Senate OKs U.S. office for native Hawaiians
By Vicki Viotti
Advertiser Staff Writer
The U.S. Senate today passed legislation to create a federal office to deal with the "special legal relationship between Native Hawaiians and the U.S.," accomplishing the least controversial goal of the stalled bill that would grant Hawaiians political status.
The measure, H.R. 2673, is an appropriations act that includes $100,000 to finance the Office of Native Hawaiian Relations within the U.S. Department of the Interior.
The appropriation, like the so-called Akaka Bill for federal recognition, was proposed by U.S. Sen. Daniel Akaka, D-Hawai'i, who was not available for comment. His spokesman, Paul Cardus, said the senator believes President Bush will sign the measure.
The creation of the new office is part of a drive toward giving Native Hawaiians a measure of sovereignty, a campaign that began more than a decade ago with the 1993 Apology Resolution acknowledging the United States’ 1893 overthrow of the Hawaiian monarchy.
Jon Van Dyke, a University of Hawai'i law professor who has worked as a legal consultant to the Office of Hawaiian Affairs, called the passage of the measure "a significant step."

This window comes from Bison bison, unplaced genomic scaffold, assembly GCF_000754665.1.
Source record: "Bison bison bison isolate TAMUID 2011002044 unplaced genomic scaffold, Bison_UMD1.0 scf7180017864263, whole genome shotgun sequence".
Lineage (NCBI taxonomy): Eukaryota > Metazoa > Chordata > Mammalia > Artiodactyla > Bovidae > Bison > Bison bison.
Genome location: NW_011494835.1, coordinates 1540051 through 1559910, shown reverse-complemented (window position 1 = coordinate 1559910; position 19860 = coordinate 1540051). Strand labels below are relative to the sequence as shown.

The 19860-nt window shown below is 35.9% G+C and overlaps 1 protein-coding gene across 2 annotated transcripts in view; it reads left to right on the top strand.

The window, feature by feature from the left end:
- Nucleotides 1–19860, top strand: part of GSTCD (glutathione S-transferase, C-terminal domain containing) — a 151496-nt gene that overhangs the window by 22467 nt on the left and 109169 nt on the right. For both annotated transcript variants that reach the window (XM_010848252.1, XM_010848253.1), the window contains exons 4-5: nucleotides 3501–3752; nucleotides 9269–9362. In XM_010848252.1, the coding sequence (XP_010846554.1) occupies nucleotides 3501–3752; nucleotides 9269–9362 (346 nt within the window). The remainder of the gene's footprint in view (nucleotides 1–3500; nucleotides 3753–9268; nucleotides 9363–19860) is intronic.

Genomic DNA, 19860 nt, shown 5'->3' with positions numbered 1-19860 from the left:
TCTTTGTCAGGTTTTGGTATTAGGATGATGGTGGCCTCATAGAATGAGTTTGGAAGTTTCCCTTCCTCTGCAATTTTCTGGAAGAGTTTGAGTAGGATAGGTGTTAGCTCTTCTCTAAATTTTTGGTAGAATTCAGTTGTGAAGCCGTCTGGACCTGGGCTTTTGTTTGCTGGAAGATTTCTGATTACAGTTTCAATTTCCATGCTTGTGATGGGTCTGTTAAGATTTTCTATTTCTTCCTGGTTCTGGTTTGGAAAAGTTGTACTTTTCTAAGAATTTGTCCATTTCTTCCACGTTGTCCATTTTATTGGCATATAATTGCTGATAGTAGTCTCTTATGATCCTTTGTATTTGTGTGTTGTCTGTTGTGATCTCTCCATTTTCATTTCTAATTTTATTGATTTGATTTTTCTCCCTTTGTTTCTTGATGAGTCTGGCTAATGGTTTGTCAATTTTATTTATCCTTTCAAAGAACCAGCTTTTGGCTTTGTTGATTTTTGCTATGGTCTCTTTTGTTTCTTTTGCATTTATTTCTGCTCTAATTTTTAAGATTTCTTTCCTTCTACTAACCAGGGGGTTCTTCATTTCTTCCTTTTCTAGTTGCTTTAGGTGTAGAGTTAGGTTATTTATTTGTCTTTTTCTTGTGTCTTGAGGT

"Congress has repeatedly passed legislation recognizing the special relationship Hawaiians have with the U.S. government," Van Dyke said. "We’ve felt, how can there be any ambiguity here? But it seems that the view of some judges, at least at the U.S. Supreme Court level, is that there should be more. Well, this is more, and I hope there will continue to be more."
The idea behind creation of the office predates the push for the Akaka Bill in its various forms, Cardus said, adding that "this has always been part of the reconciliation process."
But the initial reaction from the Hawaiian community here is that even this small measure may move the bill along.
"It’s a piece of the Akaka legislation, and it’s a step forward," said Martha Ross, who heads the Office of Hawaiian Affairs bureau in Washington, D.C.
"It moves us closer to expressing that relationship between the U.S. and Hawaiians ... yet you still need that recognition. We still have to continue to work for recognition."
Haunani Apoliona, who chairs the OHA board of trustees, also said the new office would enable Hawaiians "to have a stronger voice at the federal level."
But she also cited the measure as evidence of progress toward establishing Hawaiians as a recognized political group within the U.S. Constitution that would not be prey to legal challenges on the grounds of racial equality.
"The language was taken from the Akaka Bill," she said. "This being an element of that bill is a commendable first step."
Seen at http://the.honoluluadvertiser.com/article/2004/Jan/22/br/br01p.html